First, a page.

UPDATED: Hostage situation a false alarm

Capitol Highway Patrol officers turn around an SUV who drove

A 1 hour and 40 minute standoff, the closure of several streets
and the lockdown of two schools netted no arrests Tuesday in Gilroy
when law enforcement officers responded to a false report of an
armed burglary and hostage situation.
A 1 hour and 40 minute standoff, the closure of several streets and the lockdown of two schools netted no arrests Tuesday in Gilroy when law enforcement officers responded to a false report of an armed burglary and hostage situation.

Members of the Gilroy Police Department, California Highway Patrol and Santa Clara County Sheriff’s Department were called to the 7700 block of Santa Barbara Drive after police received a report at around 2:40 p.m. that multiple armed suspects were holed up inside a residence there, according to GPD Sgt. Chad Gallacinao.

He said nearby residents were evacuated or asked to stay inside with their doors locked. El Roble Elementary School and Brownell Middle School were on lockdown during the incident, according to police, though the lockdown was later lifted.

The BearCat – a large armored tactical vehicle housed at the GPD and shared by South County law enforcement agencies – was deployed around 3:30 p.m. and parked in front of a house at the corner of Third Street and Santa Barbara Drive.

For 10 minutes, an officer inside the vehicle spouted orders using the BearCat’s speaker system.

“This is the Gilroy Police Department,” he bellowed. “Come out of the house with your hands up.”

CHP officers with rifles flanked GPD officers who were in front of the home. Other CHP officers assisted with traffic control, as parts of Third Street, Santa Barbara Drive, San Miguel Street and Santa Paula Drive were closed.

About 25 spectators, some with binoculars, were at the corner of San Miguel and Santa Barbara just a block away from the incident.

The standoff ended and streets were reopened at 4:20 p.m. after GPD officers discovered the house was not occupied. Officer Amanda Stanford said the GPD made contact with the homeowners of the residence and “were able to determine they were not the victims of a residential burglary or a hostage situation and were unaffiliated with the telephone call GPD received.”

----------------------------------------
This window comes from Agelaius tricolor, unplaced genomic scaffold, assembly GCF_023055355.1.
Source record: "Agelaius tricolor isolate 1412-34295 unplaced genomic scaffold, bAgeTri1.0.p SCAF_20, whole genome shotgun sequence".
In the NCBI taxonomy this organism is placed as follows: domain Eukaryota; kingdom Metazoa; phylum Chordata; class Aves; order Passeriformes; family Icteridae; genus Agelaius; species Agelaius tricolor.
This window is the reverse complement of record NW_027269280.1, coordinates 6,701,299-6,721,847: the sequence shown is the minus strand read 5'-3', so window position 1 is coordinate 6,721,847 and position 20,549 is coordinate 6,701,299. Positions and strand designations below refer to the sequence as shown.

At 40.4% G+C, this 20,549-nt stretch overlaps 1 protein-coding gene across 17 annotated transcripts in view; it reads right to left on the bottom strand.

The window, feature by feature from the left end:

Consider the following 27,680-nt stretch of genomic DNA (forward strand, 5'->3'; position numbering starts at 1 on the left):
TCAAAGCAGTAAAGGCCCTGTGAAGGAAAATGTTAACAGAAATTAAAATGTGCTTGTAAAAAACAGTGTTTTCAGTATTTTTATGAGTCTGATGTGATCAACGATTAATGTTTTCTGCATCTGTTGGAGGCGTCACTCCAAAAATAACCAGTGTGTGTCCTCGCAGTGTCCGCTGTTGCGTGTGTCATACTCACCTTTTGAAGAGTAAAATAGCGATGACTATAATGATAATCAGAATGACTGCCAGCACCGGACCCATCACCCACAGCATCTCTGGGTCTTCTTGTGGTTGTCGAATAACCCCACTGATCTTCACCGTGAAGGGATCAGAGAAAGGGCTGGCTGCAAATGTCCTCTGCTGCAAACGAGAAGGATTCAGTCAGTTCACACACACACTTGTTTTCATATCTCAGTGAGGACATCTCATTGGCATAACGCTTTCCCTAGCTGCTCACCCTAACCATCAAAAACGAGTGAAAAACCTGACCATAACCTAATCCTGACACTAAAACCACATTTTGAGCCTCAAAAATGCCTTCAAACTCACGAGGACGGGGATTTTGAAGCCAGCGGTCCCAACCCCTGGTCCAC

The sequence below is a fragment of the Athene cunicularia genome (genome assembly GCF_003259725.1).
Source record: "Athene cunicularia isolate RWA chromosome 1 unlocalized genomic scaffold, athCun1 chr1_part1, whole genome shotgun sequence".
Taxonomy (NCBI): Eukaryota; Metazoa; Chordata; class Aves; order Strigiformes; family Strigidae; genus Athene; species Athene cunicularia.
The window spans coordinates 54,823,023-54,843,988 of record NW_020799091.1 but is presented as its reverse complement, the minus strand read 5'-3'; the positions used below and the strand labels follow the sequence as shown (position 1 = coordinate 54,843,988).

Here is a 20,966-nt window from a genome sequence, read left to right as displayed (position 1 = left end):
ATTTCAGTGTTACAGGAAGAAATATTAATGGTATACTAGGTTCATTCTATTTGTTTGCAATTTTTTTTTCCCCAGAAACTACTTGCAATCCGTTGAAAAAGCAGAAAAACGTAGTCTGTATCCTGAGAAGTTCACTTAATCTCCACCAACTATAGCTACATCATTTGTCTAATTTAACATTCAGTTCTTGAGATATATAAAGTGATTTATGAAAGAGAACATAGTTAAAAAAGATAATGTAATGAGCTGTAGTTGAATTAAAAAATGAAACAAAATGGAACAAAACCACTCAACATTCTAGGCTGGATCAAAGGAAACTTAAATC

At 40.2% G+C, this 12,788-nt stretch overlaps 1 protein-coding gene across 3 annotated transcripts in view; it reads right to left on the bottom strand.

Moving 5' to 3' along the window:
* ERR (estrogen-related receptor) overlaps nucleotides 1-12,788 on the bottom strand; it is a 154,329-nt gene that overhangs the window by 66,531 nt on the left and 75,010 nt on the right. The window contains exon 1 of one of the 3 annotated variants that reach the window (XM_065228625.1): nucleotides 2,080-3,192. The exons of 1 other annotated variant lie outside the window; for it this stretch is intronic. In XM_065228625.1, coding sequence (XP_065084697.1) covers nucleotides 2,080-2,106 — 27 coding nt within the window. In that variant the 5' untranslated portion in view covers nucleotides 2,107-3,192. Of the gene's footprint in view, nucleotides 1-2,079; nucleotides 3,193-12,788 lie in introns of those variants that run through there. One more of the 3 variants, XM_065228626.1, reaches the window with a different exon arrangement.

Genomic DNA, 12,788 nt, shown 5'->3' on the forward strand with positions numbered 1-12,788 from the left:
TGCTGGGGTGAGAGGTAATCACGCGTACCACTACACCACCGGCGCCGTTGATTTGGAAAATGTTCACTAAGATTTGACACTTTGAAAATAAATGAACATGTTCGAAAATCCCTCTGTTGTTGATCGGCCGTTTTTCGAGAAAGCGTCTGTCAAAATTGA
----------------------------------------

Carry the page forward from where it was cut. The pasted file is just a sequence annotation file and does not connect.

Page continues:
Stanford said it’s not clear who made the original call to police because it came into the GPD’s non-emergency line, which sometimes doesn’t display caller I.D.

“Information regarding the origin of the call was not immediately available,” Stanford said. “We are continuing to investigate who made the call and where it came from.”

The homeowners, Rosie and Eugene Losongco, said they were at work and had no idea who called the police. Rosie said she was shocked to hear from a friend about 3:45 p.m. that police had surrounded the home for a hostage situation since no one should have been at the house.

“If someone was going to pull a prank, they could have just TP’d my house,” Rosie laughed.

She said it was obvious no one was in the house as nothing was turned over, stolen or damaged.

“At least they didn’t take the remote,” Eugene said.

The incident created confusion for residents living in the area.

One man was seen walking briskly down Santa Barbara Drive away from the home in question carrying his young daughter.

“They’re saying there’s people with guns over there,” the man said. “I’m carrying her because if we have to run I know I can run faster than my daughter.”

A woman who didn’t want to give her name but said she lived several blocks from the home said the street was usually quiet, though she said there had been several recent burglaries.

“I love this neighborhood,” she said. “It’s not usually that rowdy.”

Pepper Aazh, who lives near the incident, said a “nice, average family” lived in the home and was not usually around during the day.

When officers arrived, they told her, “There was a problem with your neighbors,” and asked her to stay in her home, Aazh said.

She said she told them the family likely wasn’t home.

“Stuff like this doesn’t happen in Gilroy,” Aazh said. “It’s really quiet. Our only real problem here is people speeding on Third Street.”

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